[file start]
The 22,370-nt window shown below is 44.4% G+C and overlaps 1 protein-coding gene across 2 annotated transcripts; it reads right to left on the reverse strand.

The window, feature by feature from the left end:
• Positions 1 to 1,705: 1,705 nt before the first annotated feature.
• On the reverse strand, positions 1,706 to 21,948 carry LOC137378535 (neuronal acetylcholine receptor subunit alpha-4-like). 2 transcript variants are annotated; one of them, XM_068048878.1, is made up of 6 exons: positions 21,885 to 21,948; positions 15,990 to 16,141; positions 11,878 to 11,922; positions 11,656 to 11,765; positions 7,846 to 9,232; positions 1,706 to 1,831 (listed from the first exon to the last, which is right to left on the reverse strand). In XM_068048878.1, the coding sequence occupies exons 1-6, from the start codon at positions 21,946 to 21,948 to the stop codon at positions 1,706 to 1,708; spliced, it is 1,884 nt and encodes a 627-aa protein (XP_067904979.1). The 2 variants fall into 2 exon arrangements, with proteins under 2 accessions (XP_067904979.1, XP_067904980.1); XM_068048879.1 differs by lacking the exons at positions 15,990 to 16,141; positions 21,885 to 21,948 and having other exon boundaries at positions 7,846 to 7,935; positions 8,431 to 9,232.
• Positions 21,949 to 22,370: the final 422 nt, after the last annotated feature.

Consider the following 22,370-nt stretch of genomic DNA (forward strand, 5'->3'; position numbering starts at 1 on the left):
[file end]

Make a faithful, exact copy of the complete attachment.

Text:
The 22,370-nt window shown below is 44.4% G+C and overlaps 1 protein-coding gene across 2 annotated transcripts; it reads right to left on the reverse strand.

The window, feature by feature from the left end:
• Positions 1 to 1,705: 1,705 nt before the first annotated feature.
• On the reverse strand, positions 1,706 to 21,948 carry LOC137378535 (neuronal acetylcholine receptor subunit alpha-4-like). 2 transcript variants are annotated; one of them, XM_068048878.1, is made up of 6 exons: positions 21,885 to 21,948; positions 15,990 to 16,141; positions 11,878 to 11,922; positions 11,656 to 11,765; positions 7,846 to 9,232; positions 1,706 to 1,831 (listed from the first exon to the last, which is right to left on the reverse strand). In XM_068048878.1, the coding sequence occupies exons 1-6, from the start codon at positions 21,946 to 21,948 to the stop codon at positions 1,706 to 1,708; spliced, it is 1,884 nt and encodes a 627-aa protein (XP_067904979.1). The 2 variants fall into 2 exon arrangements, with proteins under 2 accessions (XP_067904979.1, XP_067904980.1); XM_068048879.1 differs by lacking the exons at positions 15,990 to 16,141; positions 21,885 to 21,948 and having other exon boundaries at positions 7,846 to 7,935; positions 8,431 to 9,232.
• Positions 21,949 to 22,370: the final 422 nt, after the last annotated feature.

Consider the following 22,370-nt stretch of genomic DNA (forward strand, 5'->3'; position numbering starts at 1 on the left):